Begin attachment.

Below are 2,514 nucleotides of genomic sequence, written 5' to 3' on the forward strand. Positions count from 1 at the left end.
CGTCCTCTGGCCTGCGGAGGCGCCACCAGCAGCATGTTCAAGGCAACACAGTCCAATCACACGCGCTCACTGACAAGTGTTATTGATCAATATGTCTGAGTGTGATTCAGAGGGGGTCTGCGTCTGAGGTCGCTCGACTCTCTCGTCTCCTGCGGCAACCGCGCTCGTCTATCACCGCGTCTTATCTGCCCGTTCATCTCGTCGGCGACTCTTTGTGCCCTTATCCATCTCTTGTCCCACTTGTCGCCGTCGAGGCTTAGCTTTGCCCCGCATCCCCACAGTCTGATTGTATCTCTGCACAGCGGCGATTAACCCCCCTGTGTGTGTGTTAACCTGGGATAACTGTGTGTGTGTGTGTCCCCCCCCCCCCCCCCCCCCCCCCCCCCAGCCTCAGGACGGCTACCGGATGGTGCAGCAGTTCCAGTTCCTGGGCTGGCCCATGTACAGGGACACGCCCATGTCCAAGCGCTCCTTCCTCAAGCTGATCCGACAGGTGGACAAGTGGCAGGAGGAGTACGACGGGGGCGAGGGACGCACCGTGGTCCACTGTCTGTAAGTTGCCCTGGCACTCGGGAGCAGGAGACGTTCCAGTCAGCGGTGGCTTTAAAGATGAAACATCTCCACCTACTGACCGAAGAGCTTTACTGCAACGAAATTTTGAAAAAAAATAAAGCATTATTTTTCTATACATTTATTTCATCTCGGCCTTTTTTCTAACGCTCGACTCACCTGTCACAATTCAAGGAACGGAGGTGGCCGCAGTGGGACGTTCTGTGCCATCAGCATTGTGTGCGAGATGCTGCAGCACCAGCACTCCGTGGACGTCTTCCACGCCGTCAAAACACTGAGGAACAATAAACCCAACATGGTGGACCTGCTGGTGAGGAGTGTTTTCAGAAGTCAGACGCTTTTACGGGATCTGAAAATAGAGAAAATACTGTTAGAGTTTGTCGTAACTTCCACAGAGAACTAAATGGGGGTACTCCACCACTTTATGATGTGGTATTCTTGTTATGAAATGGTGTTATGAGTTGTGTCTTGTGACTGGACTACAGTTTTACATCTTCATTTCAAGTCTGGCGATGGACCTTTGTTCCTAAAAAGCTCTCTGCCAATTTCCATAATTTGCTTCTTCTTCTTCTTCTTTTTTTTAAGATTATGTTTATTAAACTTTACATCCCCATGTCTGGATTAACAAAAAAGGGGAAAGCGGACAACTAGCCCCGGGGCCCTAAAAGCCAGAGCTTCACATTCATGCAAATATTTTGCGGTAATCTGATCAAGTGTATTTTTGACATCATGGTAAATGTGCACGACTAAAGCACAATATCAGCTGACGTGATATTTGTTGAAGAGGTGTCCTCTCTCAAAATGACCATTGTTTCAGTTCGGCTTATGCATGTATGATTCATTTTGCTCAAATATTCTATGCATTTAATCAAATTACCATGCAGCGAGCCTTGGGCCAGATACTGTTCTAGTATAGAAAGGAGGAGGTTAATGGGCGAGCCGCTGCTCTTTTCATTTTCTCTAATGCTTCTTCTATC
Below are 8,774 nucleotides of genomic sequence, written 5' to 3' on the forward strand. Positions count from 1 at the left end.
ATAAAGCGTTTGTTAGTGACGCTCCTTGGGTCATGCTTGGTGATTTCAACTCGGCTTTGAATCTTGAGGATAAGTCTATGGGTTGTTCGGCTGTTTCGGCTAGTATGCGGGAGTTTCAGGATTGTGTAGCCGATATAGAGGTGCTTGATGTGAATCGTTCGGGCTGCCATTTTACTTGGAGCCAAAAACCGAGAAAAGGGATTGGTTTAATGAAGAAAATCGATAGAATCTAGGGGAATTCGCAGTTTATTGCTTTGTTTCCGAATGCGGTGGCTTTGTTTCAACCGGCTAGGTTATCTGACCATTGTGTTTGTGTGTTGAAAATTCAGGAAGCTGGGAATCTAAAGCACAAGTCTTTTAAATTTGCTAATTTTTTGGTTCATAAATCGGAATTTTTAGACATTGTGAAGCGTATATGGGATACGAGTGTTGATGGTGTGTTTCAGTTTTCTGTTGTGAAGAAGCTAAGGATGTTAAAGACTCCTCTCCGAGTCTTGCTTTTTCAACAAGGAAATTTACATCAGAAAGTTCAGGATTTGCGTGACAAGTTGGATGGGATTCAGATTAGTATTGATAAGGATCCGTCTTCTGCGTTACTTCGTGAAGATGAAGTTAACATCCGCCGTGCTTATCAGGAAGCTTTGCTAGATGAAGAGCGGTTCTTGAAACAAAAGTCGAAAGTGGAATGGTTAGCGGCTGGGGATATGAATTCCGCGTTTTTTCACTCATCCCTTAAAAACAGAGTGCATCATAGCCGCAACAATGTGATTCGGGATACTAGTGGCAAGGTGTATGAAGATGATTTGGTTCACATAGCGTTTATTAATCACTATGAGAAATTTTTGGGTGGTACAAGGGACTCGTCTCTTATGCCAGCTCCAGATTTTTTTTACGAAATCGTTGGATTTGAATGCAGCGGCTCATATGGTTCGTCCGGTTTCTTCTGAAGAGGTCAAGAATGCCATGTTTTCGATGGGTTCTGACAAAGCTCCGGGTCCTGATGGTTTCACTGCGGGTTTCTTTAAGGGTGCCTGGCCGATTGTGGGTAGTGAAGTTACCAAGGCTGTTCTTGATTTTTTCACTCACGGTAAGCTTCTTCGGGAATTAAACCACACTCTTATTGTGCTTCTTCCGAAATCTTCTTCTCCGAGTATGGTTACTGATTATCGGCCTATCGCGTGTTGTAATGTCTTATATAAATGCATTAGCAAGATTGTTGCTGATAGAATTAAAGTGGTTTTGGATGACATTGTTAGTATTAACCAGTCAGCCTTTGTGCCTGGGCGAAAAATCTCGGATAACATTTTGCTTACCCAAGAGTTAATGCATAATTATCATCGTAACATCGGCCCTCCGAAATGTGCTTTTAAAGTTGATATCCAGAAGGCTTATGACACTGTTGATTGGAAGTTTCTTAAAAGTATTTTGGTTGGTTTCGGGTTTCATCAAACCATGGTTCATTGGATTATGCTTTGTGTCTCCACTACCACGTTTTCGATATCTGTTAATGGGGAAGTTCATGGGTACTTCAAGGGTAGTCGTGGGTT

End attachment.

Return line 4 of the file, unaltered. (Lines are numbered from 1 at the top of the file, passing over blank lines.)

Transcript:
ATAAAGCGTTTGTTAGTGACGCTCCTTGGGTCATGCTTGGTGATTTCAACTCGGCTTTGAATCTTGAGGATAAGTCTATGGGTTGTTCGGCTGTTTCGGCTAGTATGCGGGAGTTTCAGGATTGTGTAGCCGATATAGAGGTGCTTGATGTGAATCGTTCGGGCTGCCATTTTACTTGGAGCCAAAAACCGAGAAAAGGGATTGGTTTAATGAAGAAAATCGATAGAATCTAGGGGAATTCGCAGTTTATTGCTTTGTTTCCGAATGCGGTGGCTTTGTTTCAACCGGCTAGGTTATCTGACCATTGTGTTTGTGTGTTGAAAATTCAGGAAGCTGGGAATCTAAAGCACAAGTCTTTTAAATTTGCTAATTTTTTGGTTCATAAATCGGAATTTTTAGACATTGTGAAGCGTATATGGGATACGAGTGTTGATGGTGTGTTTCAGTTTTCTGTTGTGAAGAAGCTAAGGATGTTAAAGACTCCTCTCCGAGTCTTGCTTTTTCAACAAGGAAATTTACATCAGAAAGTTCAGGATTTGCGTGACAAGTTGGATGGGATTCAGATTAGTATTGATAAGGATCCGTCTTCTGCGTTACTTCGTGAAGATGAAGTTAACATCCGCCGTGCTTATCAGGAAGCTTTGCTAGATGAAGAGCGGTTCTTGAAACAAAAGTCGAAAGTGGAATGGTTAGCGGCTGGGGATATGAATTCCGCGTTTTTTCACTCATCCCTTAAAAACAGAGTGCATCATAGCCGCAACAATGTGATTCGGGATACTAGTGGCAAGGTGTATGAAGATGATTTGGTTCACATAGCGTTTATTAATCACTATGAGAAATTTTTGGGTGGTACAAGGGACTCGTCTCTTATGCCAGCTCCAGATTTTTTTTACGAAATCGTTGGATTTGAATGCAGCGGCTCATATGGTTCGTCCGGTTTCTTCTGAAGAGGTCAAGAATGCCATGTTTTCGATGGGTTCTGACAAAGCTCCGGGTCCTGATGGTTTCACTGCGGGTTTCTTTAAGGGTGCCTGGCCGATTGTGGGTAGTGAAGTTACCAAGGCTGTTCTTGATTTTTTCACTCACGGTAAGCTTCTTCGGGAATTAAACCACACTCTTATTGTGCTTCTTCCGAAATCTTCTTCTCCGAGTATGGTTACTGATTATCGGCCTATCGCGTGTTGTAATGTCTTATATAAATGCATTAGCAAGATTGTTGCTGATAGAATTAAAGTGGTTTTGGATGACATTGTTAGTATTAACCAGTCAGCCTTTGTGCCTGGGCGAAAAATCTCGGATAACATTTTGCTTACCCAAGAGTTAATGCATAATTATCATCGTAACATCGGCCCTCCGAAATGTGCTTTTAAAGTTGATATCCAGAAGGCTTATGACACTGTTGATTGGAAGTTTCTTAAAAGTATTTTGGTTGGTTTCGGGTTTCATCAAACCATGGTTCATTGGATTATGCTTTGTGTCTCCACTACCACGTTTTCGATATCTGTTAATGGGGAAGTTCATGGGTACTTCAAGGGTAGTCGTGGGTT